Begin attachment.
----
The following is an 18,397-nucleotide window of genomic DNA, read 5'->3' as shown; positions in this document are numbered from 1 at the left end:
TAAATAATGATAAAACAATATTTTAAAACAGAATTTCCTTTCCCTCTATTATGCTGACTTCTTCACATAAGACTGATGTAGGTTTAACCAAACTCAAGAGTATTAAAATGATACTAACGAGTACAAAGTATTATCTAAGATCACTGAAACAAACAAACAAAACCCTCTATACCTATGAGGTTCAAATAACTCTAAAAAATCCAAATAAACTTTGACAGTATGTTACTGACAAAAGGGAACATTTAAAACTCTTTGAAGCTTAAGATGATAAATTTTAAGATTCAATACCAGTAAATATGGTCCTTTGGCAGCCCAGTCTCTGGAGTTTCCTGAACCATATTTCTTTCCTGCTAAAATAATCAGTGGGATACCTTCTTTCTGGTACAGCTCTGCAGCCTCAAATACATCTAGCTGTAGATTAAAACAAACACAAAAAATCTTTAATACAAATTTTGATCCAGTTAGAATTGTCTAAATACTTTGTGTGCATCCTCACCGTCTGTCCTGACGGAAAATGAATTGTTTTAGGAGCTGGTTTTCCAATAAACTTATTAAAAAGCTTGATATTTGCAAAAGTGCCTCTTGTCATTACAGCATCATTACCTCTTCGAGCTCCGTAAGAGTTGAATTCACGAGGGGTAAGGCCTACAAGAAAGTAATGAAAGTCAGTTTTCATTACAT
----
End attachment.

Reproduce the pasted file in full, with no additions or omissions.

The following is an 18,397-nucleotide window of genomic DNA, read 5'->3' as shown; positions in this document are numbered from 1 at the left end:
TAAATAATGATAAAACAATATTTTAAAACAGAATTTCCTTTCCCTCTATTATGCTGACTTCTTCACATAAGACTGATGTAGGTTTAACCAAACTCAAGAGTATTAAAATGATACTAACGAGTACAAAGTATTATCTAAGATCACTGAAACAAACAAACAAAACCCTCTATACCTATGAGGTTCAAATAACTCTAAAAAATCCAAATAAACTTTGACAGTATGTTACTGACAAAAGGGAACATTTAAAACTCTTTGAAGCTTAAGATGATAAATTTTAAGATTCAATACCAGTAAATATGGTCCTTTGGCAGCCCAGTCTCTGGAGTTTCCTGAACCATATTTCTTTCCTGCTAAAATAATCAGTGGGATACCTTCTTTCTGGTACAGCTCTGCAGCCTCAAATACATCTAGCTGTAGATTAAAACAAACACAAAAAATCTTTAATACAAATTTTGATCCAGTTAGAATTGTCTAAATACTTTGTGTGCATCCTCACCGTCTGTCCTGACGGAAAATGAATTGTTTTAGGAGCTGGTTTTCCAATAAACTTATTAAAAAGCTTGATATTTGCAAAAGTGCCTCTTGTCATTACAGCATCATTACCTCTTCGAGCTCCGTAAGAGTTGAATTCACGAGGGGTAAGGCCTACAAGAAAGTAATGAAAGTCAGTTTTCATTACAT